The Idea of a University

causes, and will get into inextricable confusion, if he introduces them into his investigations. He has to look in one definite direction, not in any other. It is said that in some countries, when a stranger asks his way, he is at once questioned in turn what place he came from: something like this would be the unseasonableness of a physicist, who inquired how the phenomena and laws of the material world primarily came to be, when his simple task is that of ascertaining what they are. Within the limits of those phenomena he may speculate and prove; he may trace the operation of the laws of matter through periods of time; he may penetrate into the past, and anticipate the future; he may recount the changes which they have effected upon matter, and the rise, growth, and decay of phenomena; and so in a certain sense he may write the history of the material world, as far as he can; still he will always advance from phenomena, and conclude upon the internal evidence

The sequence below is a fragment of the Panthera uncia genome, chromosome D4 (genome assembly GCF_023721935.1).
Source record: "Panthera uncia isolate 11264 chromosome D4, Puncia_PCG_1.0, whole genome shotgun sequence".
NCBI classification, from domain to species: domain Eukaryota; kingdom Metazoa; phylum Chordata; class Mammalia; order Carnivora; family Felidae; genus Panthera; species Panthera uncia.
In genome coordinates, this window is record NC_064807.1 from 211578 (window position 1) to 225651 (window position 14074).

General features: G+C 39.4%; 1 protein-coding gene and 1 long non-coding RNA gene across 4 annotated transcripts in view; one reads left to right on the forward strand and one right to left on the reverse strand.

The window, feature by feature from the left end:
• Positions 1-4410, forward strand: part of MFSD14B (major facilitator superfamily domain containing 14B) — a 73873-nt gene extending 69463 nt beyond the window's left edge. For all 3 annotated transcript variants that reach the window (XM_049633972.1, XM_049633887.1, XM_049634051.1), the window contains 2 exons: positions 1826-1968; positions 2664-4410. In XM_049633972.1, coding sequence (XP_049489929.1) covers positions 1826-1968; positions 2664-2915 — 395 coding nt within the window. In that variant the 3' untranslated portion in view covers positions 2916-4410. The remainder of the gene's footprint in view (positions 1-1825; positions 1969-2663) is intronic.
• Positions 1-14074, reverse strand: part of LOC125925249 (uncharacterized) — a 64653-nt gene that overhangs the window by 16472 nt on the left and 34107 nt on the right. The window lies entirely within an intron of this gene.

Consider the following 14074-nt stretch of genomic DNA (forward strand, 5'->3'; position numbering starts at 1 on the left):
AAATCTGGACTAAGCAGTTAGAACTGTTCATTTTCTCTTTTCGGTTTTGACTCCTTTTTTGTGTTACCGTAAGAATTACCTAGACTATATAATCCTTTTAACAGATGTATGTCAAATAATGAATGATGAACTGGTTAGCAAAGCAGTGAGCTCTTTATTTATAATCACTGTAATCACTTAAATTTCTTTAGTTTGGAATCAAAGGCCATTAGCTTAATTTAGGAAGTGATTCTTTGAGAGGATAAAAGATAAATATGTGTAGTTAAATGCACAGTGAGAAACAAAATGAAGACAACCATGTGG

← Page-922 p.923 Page-924 →